I have two curried functions `f`

and `g`

:

```
f: a -> b -> c
g: a -> c -> d
```

I want to create `h`

:

```
h: a -> b -> d
```

Currently I'm composing them via `pipe`

:

```
const h = a => pipe(f(a), g(a));
```

Is there a way to do this point free?

The reason why I ask is because I want to make the code as readable as possible. In some of my cases there are more that two functions that receive initial arguments in the composition and I'm trying to avoid repeatedly passing arguments.

I tried something like:

```
const h = converge(pipe, [f, g]);
```

which for some reason doesn't work. I guess I don't understand `converge`

correctly.

**Edit:**

I tried what you suggested Ori Drori, but it doesn't work.

```
const modulo = divisor => dividend => dividend % divisor;
const maybeReduceByModulo = modulo => number =>
number >= 0 ? number : number + modulo;
export const maybeReducedModulo = flip(ap)(modulo, maybeReduceByModulo);
/**
* Before:
* export const maybeReducedModulo = divisor =>
* pipe(modulo(divisor), maybeReduceByModulo(divisor));
*/
```

·
Juan Pablo Isaza

Ramda (disclaimer: I'm a Ramda author) cannot directly offer every combinator one might need. It does contain a number of them. But for those it doesn't contain, it's often trivial to write your own version. For me the big problem is in naming. It's hard to come up with names for them, and even those who resort to bird names can only give names for a few of the infinity of possibilities.

I can't find this one in Avaq's handy list of combinators, nor can I find `:: (a -> b -> c) -> (a -> c -> d) -> a -> b -> d`

or `:: (a -> b -> c) -> (a -> c -> d) -> (a -> b -> d)`

on Hoogle, which makes me suspect that this is a fairly uncommon requirement. But if it's a requirement you have, invent your own name.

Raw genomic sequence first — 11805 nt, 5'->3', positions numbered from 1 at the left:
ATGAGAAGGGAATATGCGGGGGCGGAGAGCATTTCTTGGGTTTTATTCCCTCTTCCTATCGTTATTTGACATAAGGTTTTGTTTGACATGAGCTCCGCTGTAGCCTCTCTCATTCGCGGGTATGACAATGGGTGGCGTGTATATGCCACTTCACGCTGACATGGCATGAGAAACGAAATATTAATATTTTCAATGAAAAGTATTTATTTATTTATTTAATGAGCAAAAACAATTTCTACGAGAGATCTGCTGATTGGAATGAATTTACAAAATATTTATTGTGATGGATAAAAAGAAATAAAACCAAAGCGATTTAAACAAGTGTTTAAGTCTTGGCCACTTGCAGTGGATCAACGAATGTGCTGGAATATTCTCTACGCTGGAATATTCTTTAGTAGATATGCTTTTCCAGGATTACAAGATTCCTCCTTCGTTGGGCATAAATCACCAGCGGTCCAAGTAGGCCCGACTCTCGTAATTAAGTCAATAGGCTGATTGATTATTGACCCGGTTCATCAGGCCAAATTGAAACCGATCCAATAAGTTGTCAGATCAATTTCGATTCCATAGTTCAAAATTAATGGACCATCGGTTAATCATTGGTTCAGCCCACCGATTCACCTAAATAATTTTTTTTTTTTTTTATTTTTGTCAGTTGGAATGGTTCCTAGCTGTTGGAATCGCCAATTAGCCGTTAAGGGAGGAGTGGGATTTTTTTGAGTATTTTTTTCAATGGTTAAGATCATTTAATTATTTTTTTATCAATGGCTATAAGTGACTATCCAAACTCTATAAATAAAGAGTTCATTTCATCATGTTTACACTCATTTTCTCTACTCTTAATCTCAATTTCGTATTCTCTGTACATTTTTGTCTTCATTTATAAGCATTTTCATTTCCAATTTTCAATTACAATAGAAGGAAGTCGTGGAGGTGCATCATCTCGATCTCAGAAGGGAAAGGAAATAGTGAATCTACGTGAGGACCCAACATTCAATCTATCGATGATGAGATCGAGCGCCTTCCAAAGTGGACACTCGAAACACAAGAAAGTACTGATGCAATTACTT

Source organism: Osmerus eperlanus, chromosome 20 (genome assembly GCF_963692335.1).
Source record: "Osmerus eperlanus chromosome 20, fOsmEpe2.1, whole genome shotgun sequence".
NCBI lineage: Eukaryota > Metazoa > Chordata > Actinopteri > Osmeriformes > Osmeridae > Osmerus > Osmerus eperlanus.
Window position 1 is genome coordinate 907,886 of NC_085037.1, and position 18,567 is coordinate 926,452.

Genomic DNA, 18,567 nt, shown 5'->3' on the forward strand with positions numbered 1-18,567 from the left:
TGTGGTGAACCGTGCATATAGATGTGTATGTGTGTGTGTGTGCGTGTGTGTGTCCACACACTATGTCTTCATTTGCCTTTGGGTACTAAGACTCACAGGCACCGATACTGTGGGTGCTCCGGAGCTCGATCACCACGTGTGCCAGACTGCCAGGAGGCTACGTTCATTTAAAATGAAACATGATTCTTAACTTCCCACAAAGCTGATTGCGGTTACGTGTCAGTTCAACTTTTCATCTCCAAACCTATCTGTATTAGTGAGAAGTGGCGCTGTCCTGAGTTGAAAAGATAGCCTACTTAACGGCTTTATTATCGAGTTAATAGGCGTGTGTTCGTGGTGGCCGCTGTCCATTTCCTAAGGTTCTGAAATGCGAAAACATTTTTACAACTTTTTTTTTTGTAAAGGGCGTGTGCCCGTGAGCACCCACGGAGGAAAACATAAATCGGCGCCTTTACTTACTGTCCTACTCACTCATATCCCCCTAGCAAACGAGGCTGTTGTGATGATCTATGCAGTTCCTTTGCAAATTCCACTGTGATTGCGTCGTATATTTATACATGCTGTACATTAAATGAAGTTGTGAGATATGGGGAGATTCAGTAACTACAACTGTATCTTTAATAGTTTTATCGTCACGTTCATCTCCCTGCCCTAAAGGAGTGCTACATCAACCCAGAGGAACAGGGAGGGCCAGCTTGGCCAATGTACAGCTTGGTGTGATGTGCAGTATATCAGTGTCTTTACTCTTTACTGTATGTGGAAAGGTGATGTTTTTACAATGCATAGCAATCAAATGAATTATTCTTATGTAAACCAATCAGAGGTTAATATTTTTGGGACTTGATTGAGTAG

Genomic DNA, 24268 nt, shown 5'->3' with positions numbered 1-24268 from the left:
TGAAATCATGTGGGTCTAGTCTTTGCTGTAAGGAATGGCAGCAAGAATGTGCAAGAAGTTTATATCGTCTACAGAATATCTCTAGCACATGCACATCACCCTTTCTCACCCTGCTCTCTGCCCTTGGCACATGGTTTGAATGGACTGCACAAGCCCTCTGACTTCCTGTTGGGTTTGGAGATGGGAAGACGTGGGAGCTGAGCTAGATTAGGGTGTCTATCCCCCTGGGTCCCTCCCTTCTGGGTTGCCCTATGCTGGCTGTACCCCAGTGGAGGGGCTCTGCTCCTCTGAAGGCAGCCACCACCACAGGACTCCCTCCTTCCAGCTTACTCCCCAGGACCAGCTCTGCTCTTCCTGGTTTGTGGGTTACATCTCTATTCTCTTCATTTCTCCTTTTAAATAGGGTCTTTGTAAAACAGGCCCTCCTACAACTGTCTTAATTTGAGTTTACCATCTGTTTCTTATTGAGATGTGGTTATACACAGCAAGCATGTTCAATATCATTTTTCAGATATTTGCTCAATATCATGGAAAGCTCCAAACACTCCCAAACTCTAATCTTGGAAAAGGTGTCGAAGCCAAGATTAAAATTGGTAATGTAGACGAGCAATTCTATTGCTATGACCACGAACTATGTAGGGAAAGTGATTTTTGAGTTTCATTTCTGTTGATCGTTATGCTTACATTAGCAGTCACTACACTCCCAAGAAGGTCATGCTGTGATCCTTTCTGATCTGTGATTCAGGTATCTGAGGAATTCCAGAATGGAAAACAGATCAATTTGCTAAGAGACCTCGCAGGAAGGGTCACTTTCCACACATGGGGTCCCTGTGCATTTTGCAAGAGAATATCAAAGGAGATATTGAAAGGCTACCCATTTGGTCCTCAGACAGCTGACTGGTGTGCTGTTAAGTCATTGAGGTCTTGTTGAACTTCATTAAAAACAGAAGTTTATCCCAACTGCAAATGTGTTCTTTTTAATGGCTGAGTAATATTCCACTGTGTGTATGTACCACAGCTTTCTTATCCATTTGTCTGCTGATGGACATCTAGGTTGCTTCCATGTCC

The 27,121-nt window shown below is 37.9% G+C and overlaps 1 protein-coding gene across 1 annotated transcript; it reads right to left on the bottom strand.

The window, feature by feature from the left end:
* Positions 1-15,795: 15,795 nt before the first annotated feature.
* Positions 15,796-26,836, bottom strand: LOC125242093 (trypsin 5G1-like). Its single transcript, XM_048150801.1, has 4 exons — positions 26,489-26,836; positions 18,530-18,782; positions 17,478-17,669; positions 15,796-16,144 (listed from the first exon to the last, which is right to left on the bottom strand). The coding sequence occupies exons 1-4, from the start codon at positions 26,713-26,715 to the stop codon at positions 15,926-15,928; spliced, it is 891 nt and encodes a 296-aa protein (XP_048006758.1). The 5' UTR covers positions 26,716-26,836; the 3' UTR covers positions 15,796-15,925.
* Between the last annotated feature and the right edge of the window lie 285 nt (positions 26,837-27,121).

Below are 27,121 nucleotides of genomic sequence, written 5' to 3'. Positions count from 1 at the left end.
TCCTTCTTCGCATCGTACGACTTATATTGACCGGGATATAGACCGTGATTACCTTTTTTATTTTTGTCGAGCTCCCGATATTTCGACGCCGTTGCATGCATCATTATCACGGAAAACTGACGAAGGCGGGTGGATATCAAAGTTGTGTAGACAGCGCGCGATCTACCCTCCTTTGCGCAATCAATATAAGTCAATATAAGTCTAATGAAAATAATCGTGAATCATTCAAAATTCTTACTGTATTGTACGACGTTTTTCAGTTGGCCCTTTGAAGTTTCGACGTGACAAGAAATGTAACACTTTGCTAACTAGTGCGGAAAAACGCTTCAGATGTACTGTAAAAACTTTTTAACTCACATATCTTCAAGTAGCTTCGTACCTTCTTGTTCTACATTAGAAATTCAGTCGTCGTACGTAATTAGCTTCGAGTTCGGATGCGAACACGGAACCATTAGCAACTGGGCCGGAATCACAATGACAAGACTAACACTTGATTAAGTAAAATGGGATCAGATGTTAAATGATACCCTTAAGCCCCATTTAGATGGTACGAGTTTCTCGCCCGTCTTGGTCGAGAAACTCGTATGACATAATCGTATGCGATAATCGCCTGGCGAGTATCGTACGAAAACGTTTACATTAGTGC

Once you've chosen a name, such combinators often write themselves.

```
const foo = (f) => (g) => (x) => (y) => g (x) (f (x) (y))
const f = (a) => (b) => `f (${a}, ${b})`
const g = (a) => (c) => `g (${a}, ${c})`
const h = foo (f) (g)
console .log (h ('a') ('b'))
```

And of course you can play with the signatures in various ways. Ramda's `curry`

might help here. Perhaps we want this:

```
const foo = (f, g) => (x) => (y) => g (x) (f (x) (y))
const h = foo (f, g)
```

or even further, this:

```
const foo = curry ((f, g) => curry ((x, y) => g (x) (f (x) (y))))
const h = foo (f, g) // equivalent: `foo (f) (g)`
h ('a', 'b') // equivalent: `h ('a') ('b')`
```

The suggestion from customcommander does work:

```
const f = (a) => (b) => `f (${a}, ${b})`
const g = (a) => (c) => `g (${a}, ${c})`
const h = compose (apply (pipe), ap ([f, g]), of)
console .log (h ('a') ('b'))
```

```
<script src="//cdnjs.cloudflare.com/ajax/libs/ramda/0.27.1/ramda.min.js"></script>
<script> const {compose, apply, pipe, ap, of} = R </script>
```

But I think it's not nearly as understandable as the more explicit vanilla JS version.

·
Juan Pablo Isaza
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